Spectacular! Limerick’s King John’s Castle Gets a €5.7 Million Makeover
Dramatic illustrations by David Rooney set the tone… “this is not a fairytale castle!” In fact the new interpretive centre added to the buildings adjacent to King John’s Castle in Limerick don’t shy away from the site’s violent past. It wears it like a badge of honor; after all, it only emphasizes the city’s coveted location on the Shannon River.
While the exhibits rely on the familiar tricks to entertain children — video monitors with greetings from costumed characters; flip-to-learn-more panels; and several hands-on areas — the more grown-up panels and films employ production values usually reserved for top-rated programs on the History Channel. With a sweeping soundtrack and snazzy graphics, it almost feels like the storylines for “Game of Thrones” and “The Tudors” must have played out right in the Treaty City.
One can’t deny, there is a risk of information overload in the newly renovated site. Fortunately, more subtle storytelling techniques break up the space — like the hallway covered with descriptive phrases like, “Sickly, sweet smell of emptied chamber pots.” Such lines stick with the visitor and somehow get them to slow down and process the information they consumed.
The archaeology area under the modern addition to the castle has gotten some much-needed graphics. When combined with the details covered in the interpretive centre, it’s much easier to understand the clues buried in the rubble… especially bits like the evidence of invading tunnels that were dug under the outside wall.
In for a Chat
There’s something new around every corner, and while the site always had one or two roaming guides in period costume, they’ve upped their game with more guides and better training. Maria and Sean in blacksmith shed knew exactly how to counteract my apprehension to enter. “Come have a look… how about you try on this helmet.”
The Maze and the Best View of the City
From the courtyard, there is a labyrinth of stone stairs, walls, and halls to wander. The highlight arrives atop the newly opened “high” tower where the panorama takes in the Shannon River, Thomond Bridge, and a look back over the city. On a clear day, this is probably one of the best views in town. And since I was there on Sunday morning, I was treated to a long serenade of church bells.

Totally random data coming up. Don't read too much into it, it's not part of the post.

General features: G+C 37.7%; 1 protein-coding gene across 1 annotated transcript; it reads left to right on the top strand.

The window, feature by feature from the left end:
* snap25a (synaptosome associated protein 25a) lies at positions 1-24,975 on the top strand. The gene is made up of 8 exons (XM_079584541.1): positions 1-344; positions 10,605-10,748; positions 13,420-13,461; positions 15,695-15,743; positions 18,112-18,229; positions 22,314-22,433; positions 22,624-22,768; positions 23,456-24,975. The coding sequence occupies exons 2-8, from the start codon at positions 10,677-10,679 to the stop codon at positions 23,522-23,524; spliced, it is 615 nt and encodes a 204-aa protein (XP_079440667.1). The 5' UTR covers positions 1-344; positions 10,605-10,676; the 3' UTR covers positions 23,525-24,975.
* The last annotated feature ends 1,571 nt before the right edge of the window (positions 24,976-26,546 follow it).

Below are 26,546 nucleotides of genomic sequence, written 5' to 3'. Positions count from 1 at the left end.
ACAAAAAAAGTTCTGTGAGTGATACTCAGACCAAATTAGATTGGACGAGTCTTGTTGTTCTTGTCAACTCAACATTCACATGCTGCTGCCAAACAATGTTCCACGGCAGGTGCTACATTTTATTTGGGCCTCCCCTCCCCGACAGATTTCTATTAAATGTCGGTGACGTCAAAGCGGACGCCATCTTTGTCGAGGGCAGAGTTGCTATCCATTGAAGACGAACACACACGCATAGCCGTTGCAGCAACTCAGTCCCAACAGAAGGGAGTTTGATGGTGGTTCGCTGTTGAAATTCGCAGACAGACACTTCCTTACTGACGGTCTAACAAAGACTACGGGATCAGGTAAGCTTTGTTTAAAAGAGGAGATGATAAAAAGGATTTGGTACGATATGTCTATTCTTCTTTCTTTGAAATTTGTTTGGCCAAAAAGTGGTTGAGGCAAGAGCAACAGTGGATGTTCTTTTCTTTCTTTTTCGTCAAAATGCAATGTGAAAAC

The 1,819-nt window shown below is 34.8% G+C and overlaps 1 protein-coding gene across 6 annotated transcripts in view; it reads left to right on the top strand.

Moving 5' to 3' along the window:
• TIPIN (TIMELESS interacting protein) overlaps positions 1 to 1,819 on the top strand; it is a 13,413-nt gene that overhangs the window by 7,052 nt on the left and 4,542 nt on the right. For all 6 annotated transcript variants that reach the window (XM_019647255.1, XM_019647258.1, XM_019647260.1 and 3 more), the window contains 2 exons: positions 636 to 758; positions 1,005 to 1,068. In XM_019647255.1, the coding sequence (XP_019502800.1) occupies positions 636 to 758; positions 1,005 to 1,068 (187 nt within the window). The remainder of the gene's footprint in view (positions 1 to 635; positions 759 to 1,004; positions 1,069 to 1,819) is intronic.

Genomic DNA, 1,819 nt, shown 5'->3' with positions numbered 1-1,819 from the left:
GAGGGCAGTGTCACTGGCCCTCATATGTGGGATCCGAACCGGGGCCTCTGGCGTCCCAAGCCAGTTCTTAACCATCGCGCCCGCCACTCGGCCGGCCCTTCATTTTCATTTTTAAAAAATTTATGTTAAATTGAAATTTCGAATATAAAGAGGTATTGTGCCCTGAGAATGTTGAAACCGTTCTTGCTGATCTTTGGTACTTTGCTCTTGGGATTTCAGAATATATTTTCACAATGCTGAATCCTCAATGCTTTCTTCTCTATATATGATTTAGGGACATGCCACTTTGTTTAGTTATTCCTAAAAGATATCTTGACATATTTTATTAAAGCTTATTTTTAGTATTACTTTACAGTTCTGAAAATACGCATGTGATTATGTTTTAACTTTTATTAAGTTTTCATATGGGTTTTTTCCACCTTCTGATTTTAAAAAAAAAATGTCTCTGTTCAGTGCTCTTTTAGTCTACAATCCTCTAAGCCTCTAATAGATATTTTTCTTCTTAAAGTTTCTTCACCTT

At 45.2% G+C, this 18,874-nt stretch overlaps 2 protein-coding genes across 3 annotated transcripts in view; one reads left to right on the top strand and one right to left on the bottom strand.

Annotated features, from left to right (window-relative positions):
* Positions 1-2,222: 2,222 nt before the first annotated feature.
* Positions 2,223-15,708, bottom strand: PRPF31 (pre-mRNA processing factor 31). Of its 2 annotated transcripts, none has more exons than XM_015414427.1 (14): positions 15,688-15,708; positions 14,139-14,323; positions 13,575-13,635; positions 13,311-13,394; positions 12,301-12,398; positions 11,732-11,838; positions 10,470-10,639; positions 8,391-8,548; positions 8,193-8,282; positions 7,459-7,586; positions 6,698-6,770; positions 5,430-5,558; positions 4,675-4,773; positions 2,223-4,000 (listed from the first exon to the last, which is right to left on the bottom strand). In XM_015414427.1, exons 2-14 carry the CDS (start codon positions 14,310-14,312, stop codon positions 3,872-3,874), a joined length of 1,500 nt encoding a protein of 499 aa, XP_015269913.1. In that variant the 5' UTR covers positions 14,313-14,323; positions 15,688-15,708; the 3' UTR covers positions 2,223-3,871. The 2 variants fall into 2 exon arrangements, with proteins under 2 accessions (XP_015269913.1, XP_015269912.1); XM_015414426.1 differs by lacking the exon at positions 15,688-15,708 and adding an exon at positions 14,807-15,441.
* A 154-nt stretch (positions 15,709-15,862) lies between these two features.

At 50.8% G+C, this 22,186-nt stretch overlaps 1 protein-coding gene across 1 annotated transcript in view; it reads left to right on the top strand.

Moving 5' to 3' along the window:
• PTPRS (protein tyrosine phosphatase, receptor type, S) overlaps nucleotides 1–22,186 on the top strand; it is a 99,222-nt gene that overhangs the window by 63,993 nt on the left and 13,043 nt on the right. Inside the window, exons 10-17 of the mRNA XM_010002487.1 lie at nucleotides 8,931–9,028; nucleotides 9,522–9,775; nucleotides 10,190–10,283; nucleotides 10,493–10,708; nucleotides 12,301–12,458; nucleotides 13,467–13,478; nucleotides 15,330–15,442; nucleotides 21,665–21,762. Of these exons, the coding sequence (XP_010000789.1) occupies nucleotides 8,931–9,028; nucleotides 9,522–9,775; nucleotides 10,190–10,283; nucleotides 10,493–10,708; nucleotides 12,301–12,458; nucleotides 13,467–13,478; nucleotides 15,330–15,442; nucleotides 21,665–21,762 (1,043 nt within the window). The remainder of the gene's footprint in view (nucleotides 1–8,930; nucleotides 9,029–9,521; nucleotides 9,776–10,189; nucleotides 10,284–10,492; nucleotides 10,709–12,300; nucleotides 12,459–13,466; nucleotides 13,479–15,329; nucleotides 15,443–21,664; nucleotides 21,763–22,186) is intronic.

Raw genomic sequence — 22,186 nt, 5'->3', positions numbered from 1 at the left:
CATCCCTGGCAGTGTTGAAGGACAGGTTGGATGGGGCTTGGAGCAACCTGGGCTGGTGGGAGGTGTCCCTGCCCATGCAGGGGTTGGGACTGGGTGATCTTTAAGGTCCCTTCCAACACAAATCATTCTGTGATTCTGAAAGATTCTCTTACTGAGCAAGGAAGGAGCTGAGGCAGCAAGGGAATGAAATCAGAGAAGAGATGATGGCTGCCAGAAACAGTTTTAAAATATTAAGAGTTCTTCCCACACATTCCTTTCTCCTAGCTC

Old and New
I’ll warn you, reviews of the site prior to July 2013 may turn you off from even considering this stop, but I can assure you, it is a very different place now. Since King John’s Castle reopened after its €5.7 million upgrade, the interpretive centre is completely new and of the highest quality, rooms in the castle have been fitted interesting content, and the entire place received a much-needed tidying up.
I’ll admit, I miss the mint-your-own coin activity that was once offered… and they should probably bring back the old audio-visual simply because everyone had a good laugh at how bad it played to visitors. I guess I’ll have to live with my memories of both.
There are more exhibits in the glass building (which they tried to hide a bit in the refurbishing by painting parts grey instead of leaving them bright white), and it also houses the gift shop and café. The food and the setting in the café is beautiful… but if you’re on a budget, slip over to Tracey’s bakery in the convenience store across the street for some of the same desserts and made-to-order sandwiches for a fraction of the cost.